Successful treatment of amiodarone-induced thyrotoxicosis
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Colleges, School and Institutes
Background-Amiodarone-induced thyrotoxicosis (AIT) is a difficult management problem about which there are little published data. We examined whether continuing amiodarone or differentiating AIT into 2 subtypes affected outcome. Methods and Results-The type and duration of antithyroid treatment and response were recorded in a consecutive series of 28 cases. Comparisons were made between those in whom amiodarone either was continued or stopped and between those with either possible type I or type 2 AIT. Of the 28 cases, 5 had spontaneous resolution of AIT; 23 received carbimazole (CBZ) alone as first-line therapy. Eleven achieved long-term euthyroidism off CBZ or on a maintenance dose. Five became hypothyroid and required long-term thyroxine. Five relapsed after stopping CBZ treatment and were rendered euthyroid with either long-term CBZ (n=3) or radioiodine (n=2). Four were intolerant of CBZ and received propylthiouracil (PTU). with good effect in 3. One was resistant to thionamide alone (CBZ then PTU) and responded to adjunctive steroids. No difference in presentation or outcome was noted between those in whom amiodarone was continued or stopped or between possible type I or type 2 AIT. Conclusions-Continuing amiodarone has no adverse influence on response to treatment of AIT. First-line therapy with a thionamide alone is appropriate in iodine-replete areas, thus avoiding potential complications of other drugs. Differentiating between 2 possible types of AIT does not influence management or outcome.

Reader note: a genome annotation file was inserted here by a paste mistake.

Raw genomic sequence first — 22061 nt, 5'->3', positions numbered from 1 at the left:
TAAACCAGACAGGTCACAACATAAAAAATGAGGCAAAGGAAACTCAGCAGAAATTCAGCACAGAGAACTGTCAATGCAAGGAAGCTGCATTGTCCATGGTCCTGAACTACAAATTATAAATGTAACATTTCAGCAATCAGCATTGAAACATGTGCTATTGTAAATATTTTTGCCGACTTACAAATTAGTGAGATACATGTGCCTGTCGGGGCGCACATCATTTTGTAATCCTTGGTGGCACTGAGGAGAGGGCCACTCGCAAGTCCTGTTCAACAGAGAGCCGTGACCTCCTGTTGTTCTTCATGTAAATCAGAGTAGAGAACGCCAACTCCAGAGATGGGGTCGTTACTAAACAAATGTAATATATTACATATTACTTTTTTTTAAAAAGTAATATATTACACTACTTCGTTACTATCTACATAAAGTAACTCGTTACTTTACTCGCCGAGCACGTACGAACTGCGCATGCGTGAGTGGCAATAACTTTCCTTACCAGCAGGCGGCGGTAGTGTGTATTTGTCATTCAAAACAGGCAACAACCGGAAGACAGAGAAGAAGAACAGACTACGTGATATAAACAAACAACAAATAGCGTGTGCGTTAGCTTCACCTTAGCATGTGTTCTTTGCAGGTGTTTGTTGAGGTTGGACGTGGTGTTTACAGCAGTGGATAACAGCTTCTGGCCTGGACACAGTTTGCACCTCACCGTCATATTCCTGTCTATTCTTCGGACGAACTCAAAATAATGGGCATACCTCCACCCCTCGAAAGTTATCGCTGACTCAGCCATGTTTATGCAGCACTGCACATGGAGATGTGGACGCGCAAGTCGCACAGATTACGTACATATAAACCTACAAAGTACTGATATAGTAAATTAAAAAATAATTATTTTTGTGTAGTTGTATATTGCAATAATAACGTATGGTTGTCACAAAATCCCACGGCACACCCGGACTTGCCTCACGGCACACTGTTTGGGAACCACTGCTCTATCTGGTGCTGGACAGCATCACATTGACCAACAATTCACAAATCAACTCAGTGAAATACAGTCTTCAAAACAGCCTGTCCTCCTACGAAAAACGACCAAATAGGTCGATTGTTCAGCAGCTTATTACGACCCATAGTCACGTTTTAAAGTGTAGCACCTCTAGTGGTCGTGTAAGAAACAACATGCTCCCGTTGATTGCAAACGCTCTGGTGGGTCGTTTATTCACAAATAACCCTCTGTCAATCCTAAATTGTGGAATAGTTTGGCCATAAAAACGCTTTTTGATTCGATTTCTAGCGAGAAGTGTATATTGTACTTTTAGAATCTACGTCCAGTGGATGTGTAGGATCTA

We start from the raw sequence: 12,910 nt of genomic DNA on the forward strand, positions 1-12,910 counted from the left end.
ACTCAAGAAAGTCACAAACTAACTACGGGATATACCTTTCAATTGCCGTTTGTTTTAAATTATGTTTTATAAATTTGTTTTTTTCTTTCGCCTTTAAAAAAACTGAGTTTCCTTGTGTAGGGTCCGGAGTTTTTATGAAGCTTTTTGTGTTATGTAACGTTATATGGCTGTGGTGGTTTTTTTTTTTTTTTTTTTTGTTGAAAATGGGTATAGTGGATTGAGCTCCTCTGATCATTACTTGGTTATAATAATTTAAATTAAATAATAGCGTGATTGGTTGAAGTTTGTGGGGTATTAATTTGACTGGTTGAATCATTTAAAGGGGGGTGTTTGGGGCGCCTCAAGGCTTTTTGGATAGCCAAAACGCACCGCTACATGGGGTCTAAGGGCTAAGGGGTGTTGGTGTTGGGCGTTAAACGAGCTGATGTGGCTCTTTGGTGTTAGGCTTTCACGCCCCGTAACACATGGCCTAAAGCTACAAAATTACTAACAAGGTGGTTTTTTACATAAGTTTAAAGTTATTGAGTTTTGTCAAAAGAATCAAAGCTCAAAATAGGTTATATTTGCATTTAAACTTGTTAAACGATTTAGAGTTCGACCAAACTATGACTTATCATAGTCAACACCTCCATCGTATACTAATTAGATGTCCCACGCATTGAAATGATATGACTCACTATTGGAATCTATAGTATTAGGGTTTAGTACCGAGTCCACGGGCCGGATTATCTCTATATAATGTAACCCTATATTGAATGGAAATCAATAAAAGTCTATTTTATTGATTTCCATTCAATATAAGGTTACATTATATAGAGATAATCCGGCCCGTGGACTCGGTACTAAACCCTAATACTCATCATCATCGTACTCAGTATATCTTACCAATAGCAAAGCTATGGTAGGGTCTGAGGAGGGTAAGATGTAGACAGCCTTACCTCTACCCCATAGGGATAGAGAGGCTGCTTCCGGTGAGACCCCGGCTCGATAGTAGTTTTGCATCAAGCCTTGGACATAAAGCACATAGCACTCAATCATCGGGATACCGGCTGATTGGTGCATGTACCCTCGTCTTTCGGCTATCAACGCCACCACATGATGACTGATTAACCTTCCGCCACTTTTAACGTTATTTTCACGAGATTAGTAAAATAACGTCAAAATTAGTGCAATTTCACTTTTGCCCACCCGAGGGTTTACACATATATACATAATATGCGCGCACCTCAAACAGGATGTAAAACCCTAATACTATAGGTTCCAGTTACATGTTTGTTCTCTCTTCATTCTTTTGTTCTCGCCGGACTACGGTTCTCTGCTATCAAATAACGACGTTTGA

|Number of pages||3|
|Publication status||Published - 1 Oct 2002|
- arrhythmia, drugs, thyroid